A key application area for new capabilities in flight is urban air mobility (UAM), air passenger and cargo transportation within or to/from a metropolitan area with vehicles ranging from small drones to passenger aircraft, including in some cases electrically powered vertical takeoff and landing capabilities. Although “urban air mobility” is the current, commonly accepted term, the committee considers UAM to be a subset of the overall subject, albeit the most challenging one. UAM presents an illustrative case study with respect to the factors enumerated above. For UAM to thrive, it must achieve large scale and therefore must gain public support and acceptance by society through demonstrating all of the other factors. In fact, if it fails to achieve large scale, it risks growing barriers from a societal acceptance standpoint (see Figure 1.2).
Four general areas need to be addressed:
- Technology. Technological advances will be needed to scale what exists today. These advances include acoustics and noise reduction, autonomy and software capabilities, ways to design safety into the system and to convince the users that risk is acceptable, and efficiency to overcome cost barriers.
- Operations. The public will not accept greatly increased flight operations over their homes and in their “airspace” unless noise and obtrusiveness, and the resultant effects on family and community life, can be minimized. Safe interoperability with all other aircraft in both controlled and uncontrolled airspace classes must be assured.
- Safety and privacy. The success of traditional transport systems has hinged on the ability of the industry to convince the public about its safety. Whether or not the fears are rational, success of advanced aerial mobility will require a very high safety record. The potential impact of advanced aerial mobility on privacy and security will need to be at publicly acceptable levels.
- Public relations. A public relations campaign will be necessary to overcome any natural fears or misunderstandings and to build trust in these new systems. This campaign will have to include purposeful public messaging, education, and case studies and demonstrations of benefits. Enlisting the public as stakeholders and advisors can also be effective. Part of the messaging and case studies will likely be services provided by other parts of advanced aerial mobility that will have the greatest impact and attraction by the public, such as first responders, disaster relief, crime reduction, and firefighting.1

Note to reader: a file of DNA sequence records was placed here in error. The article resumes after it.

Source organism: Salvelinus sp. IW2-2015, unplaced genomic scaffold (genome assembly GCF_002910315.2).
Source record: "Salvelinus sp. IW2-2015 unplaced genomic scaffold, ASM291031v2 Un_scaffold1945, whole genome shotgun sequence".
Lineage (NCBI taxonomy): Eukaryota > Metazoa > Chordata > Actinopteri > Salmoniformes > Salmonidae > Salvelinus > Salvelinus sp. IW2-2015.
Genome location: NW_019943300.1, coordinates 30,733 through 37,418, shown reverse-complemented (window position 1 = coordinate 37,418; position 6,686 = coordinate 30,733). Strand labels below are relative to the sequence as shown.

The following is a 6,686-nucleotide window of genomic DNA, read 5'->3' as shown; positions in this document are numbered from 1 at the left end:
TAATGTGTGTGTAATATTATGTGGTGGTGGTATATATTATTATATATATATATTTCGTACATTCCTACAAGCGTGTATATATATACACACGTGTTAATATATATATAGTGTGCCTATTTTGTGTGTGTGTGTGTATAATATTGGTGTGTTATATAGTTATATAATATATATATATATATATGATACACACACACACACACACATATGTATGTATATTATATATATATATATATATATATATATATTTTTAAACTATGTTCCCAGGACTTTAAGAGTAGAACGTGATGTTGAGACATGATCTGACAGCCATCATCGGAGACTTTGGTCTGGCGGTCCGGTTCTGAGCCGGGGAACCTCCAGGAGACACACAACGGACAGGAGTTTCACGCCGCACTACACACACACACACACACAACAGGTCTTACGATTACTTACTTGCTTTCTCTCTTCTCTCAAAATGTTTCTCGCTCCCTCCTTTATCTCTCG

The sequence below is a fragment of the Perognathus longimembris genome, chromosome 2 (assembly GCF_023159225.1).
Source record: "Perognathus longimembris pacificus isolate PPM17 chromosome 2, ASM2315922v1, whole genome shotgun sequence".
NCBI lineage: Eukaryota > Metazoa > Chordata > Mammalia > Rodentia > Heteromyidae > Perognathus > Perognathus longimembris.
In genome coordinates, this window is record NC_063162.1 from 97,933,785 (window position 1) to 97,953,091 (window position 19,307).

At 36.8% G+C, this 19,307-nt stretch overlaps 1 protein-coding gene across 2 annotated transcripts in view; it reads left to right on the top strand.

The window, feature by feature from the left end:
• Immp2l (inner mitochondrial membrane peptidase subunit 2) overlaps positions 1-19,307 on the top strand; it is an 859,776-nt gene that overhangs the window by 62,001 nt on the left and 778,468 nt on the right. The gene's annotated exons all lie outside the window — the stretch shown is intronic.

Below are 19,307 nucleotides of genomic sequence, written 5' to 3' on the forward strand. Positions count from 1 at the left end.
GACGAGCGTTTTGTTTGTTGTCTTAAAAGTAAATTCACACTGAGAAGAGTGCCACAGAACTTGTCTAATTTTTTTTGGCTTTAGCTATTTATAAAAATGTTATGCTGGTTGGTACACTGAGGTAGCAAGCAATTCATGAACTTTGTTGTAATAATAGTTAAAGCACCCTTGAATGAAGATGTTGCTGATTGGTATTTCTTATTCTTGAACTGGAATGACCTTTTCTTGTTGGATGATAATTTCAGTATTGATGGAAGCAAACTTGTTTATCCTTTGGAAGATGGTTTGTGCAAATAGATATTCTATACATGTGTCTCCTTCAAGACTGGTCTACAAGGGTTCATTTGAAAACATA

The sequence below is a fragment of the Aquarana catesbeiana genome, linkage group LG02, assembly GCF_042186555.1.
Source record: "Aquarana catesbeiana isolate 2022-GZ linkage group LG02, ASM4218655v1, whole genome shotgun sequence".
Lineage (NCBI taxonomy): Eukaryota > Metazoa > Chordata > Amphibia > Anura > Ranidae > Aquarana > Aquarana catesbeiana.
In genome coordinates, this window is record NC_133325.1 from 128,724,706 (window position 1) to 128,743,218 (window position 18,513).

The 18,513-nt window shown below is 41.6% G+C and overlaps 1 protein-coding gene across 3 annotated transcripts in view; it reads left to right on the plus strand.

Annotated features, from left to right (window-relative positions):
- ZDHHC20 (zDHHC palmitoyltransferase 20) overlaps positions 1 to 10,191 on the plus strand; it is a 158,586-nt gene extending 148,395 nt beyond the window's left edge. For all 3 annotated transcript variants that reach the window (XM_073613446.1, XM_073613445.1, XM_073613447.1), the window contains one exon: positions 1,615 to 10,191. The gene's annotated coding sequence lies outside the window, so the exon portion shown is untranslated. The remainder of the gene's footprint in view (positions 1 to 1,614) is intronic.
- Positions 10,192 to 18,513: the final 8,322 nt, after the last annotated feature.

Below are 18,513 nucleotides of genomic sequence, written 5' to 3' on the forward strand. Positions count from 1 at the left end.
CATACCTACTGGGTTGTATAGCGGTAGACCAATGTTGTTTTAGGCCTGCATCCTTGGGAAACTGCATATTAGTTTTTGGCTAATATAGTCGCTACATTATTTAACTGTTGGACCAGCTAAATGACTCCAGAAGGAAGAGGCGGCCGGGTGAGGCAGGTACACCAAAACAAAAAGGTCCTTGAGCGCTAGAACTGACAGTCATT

Many of the early advances in aerial mobility are currently and will in the near future be made in nonurban areas, which are not as congested and have lower population densities. As the committee notes later in this report, introducing new forms of air transportation inside or outside of urban areas could have considerable community impacts involving safety, privacy, and environmental factors. Ultimately, the widespread adoption and success of advanced aerial mobility depends on understanding and mitigating these impacts, so that the desired public outcomes are designed into the system.
At this time, several government agencies have some responsibilities for overcoming challenges of large-scale advanced aerial mobility operation, but there are important gaps that need to be filled where the responsibilities should be assigned and coordination will be important in some areas. As can be seen in Figure 1.3, there are currently three areas of gaps or unmet needs for the private sector:
- A mandate must be created within the public sector to deliver progress toward enhanced capabilities for the National Airspace System that enabled advanced aerial mobility, increasing automation and the emerging applications of flight it enables. This is not currently the responsibility of the Federal Aviation Administration (FAA), the National Aeronautics and Space Administration (NASA), or industry. Progress will require mobilizing the private sector, expanding and growing aviation applications, and overall leadership to promote advanced aerial mobility in the United States.